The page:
According to Maggie, the dipping sauce for these vegetarian gyoza potstickers is made by whisking together soy sauce, rice wine vinegar, sesame oil, brown sugar and crushed red pepper flakes (optional). I also added some sesame seeds for flavor and crunch. And let me tell you, that potsticker dipping sauce is crazy good!
Are you convinced yet? If you are giving these vegetarian gyoza potstickers a try, I also want to share with you this amazing video that Maggie made which will make making potstickers a cinch. The video already has over 900,000 views on YouTube and she goes into details of how to make your own homemade wrappers if you want to give that a go too!
Watch How To Make Vegetarian Gyozo Popstickers
Vegetarian Gyoza Potstickers with Carrot and Paneer
- 2 tablespoons Oil
- 30 round Gyoza or Dumpling Wrappers
For the filling:
- 3 Carrots peeled and diced
- 1 cup dried Shiitake mushrooms soaked in hot water for 30 minutes
- 2 teaspoons Sesame Oil
- 1 teaspoon Ginger minced
- 1 teaspoon Garlic minced
- ½ cup Crumbled Paneer / Cottage Cheese
- 1 tablespoon Light Soy Sauce
- ½ teaspoon Salt
- ½ teaspoon Ground Black Pepper
- Drain the shiitake mushrooms, and add them to a food processor with the diced carrots. Pulse until everything is minced but not mushy. Alternatively, you can also grate the carrots, and chop the mushrooms finely with a knife.
- To make the filling, heat sesame oil in a pan and add ginger and garlic to it. Saute for a few minutes till fragrant and add the carrot and shiitake mushrooms mixture. Cook the mixture for 4-5 minutes till the carrot is cooked through and add paneer, soy sauce, salt and pepper to the pan. Cook for another minute or so and set aside to cool.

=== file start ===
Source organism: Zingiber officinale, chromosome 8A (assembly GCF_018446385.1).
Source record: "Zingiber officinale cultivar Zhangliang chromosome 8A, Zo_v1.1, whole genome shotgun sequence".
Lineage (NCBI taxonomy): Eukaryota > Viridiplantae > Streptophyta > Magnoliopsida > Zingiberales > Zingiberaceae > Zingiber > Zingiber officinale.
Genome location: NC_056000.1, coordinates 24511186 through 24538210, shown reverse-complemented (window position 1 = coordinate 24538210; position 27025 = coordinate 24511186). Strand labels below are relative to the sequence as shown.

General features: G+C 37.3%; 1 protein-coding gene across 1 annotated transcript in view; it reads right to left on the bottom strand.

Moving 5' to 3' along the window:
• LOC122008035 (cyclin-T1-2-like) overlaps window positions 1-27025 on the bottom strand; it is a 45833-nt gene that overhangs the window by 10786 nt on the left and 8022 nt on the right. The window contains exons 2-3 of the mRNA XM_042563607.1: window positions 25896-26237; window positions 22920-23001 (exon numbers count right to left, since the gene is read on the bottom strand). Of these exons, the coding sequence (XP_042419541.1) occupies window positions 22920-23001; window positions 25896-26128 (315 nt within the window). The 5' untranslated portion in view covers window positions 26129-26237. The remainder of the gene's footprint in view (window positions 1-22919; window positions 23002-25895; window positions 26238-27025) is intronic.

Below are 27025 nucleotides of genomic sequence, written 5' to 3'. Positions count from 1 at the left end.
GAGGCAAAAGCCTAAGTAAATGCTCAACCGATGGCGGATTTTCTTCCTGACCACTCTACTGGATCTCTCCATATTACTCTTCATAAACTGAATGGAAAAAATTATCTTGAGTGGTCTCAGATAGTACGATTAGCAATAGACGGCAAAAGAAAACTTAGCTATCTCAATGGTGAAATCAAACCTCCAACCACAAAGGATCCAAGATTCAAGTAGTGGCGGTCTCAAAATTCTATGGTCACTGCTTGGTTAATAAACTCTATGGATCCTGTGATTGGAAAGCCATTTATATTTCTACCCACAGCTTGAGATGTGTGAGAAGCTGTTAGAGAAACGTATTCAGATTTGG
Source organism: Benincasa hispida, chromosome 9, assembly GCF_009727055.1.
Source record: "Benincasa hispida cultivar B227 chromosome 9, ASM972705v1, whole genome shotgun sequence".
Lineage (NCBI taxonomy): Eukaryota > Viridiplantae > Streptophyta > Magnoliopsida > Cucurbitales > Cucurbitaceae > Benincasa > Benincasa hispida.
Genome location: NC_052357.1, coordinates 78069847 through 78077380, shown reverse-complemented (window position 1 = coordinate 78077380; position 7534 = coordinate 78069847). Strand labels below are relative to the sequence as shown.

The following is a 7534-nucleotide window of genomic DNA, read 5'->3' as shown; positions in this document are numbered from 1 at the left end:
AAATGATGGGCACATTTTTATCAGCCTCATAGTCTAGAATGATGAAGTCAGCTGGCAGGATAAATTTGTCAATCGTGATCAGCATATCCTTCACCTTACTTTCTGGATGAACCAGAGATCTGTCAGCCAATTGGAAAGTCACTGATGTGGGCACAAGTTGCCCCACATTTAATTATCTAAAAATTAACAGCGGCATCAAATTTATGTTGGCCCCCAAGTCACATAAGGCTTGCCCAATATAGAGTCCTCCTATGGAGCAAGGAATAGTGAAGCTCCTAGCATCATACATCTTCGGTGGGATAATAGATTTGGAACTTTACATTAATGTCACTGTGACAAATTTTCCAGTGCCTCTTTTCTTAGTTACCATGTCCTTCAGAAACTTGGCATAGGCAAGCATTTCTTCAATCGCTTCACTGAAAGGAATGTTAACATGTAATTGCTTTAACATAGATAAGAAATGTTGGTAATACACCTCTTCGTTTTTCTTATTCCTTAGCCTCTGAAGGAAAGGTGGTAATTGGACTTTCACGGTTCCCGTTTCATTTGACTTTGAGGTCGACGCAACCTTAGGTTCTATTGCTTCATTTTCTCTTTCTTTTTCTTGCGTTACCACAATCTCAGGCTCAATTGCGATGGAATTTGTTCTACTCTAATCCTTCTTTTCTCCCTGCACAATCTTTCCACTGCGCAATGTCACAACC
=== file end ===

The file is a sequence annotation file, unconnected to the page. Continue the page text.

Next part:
- To start wrapping the dumplings, prepare a large tray to keep the dumplings by spraying it with oil. Also keep a small bowl filled with water, the gyoza wrappers, the filling and a wet towel ready.
- To wrap the dumplings, place the gyoza wrapper on your palm. Place the filling in the center and brush the edges with water. Start by bringing the center together and pinching it together with the index finger and thumb of one hand. With your other hand, start pleating one side of the wrapper onto the other till you have 2-3 pleats on either side. Pinch the edges together to seal the dumplings. (See video above to wrap dumplings)
- Place them one by one on the greased tray, making sure they are not touching each other. Cover them with a wet towel to prevent them from drying out.
- To cook the dumplings, heat a tablespoon of oil in a large skillet and place a few dumplings in the pan, making sure they don't overlap. When the dumplings start to sizzle, add ¼ cup water to the pan and cover. Cook until all the water evaporates and the dumplings start to sizzle again (about 4-5 minutes). Remove them and repeat for the remaining dumplings. Serve immediately with a dipping sauce.
- To freeze dumplings, seal the tray of dumplings (making sure they don't touch each other) with plastic wrap and place it in the freezer. When the dumplings are completely frozen, you can transfer them into a large ziplock bag. Store dumplings in the freezer for up to 3 months
- Frozen dumplings will take an additional 2-3 minutes to cook
- Gyoza wrappers are easily available in the frozen section of large grocery stores